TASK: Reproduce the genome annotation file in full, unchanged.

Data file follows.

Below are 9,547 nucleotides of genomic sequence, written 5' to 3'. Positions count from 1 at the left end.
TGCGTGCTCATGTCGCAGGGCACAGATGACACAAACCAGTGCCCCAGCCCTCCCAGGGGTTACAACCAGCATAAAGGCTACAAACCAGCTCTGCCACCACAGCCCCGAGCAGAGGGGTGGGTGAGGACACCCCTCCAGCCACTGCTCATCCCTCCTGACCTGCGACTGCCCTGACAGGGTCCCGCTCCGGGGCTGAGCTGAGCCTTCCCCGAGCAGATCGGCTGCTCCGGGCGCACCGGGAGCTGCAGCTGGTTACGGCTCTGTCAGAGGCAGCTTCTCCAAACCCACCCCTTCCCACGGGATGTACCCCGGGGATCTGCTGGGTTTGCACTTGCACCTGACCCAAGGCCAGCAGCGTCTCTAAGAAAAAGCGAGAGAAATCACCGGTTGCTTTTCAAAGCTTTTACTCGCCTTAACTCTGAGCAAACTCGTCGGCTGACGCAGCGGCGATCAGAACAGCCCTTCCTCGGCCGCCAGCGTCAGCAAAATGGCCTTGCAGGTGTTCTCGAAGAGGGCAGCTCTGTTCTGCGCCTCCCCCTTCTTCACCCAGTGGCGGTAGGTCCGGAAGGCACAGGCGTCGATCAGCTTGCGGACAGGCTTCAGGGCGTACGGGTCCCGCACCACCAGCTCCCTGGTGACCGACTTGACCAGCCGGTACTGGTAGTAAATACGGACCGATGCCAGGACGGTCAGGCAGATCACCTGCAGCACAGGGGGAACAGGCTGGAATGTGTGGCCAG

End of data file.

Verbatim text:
Below are 9,547 nucleotides of genomic sequence, written 5' to 3'. Positions count from 1 at the left end.
TGCGTGCTCATGTCGCAGGGCACAGATGACACAAACCAGTGCCCCAGCCCTCCCAGGGGTTACAACCAGCATAAAGGCTACAAACCAGCTCTGCCACCACAGCCCCGAGCAGAGGGGTGGGTGAGGACACCCCTCCAGCCACTGCTCATCCCTCCTGACCTGCGACTGCCCTGACAGGGTCCCGCTCCGGGGCTGAGCTGAGCCTTCCCCGAGCAGATCGGCTGCTCCGGGCGCACCGGGAGCTGCAGCTGGTTACGGCTCTGTCAGAGGCAGCTTCTCCAAACCCACCCCTTCCCACGGGATGTACCCCGGGGATCTGCTGGGTTTGCACTTGCACCTGACCCAAGGCCAGCAGCGTCTCTAAGAAAAAGCGAGAGAAATCACCGGTTGCTTTTCAAAGCTTTTACTCGCCTTAACTCTGAGCAAACTCGTCGGCTGACGCAGCGGCGATCAGAACAGCCCTTCCTCGGCCGCCAGCGTCAGCAAAATGGCCTTGCAGGTGTTCTCGAAGAGGGCAGCTCTGTTCTGCGCCTCCCCCTTCTTCACCCAGTGGCGGTAGGTCCGGAAGGCACAGGCGTCGATCAGCTTGCGGACAGGCTTCAGGGCGTACGGGTCCCGCACCACCAGCTCCCTGGTGACCGACTTGACCAGCCGGTACTGGTAGTAAATACGGACCGATGCCAGGACGGTCAGGCAGATCACCTGCAGCACAGGGGGAACAGGCTGGAATGTGTGGCCAG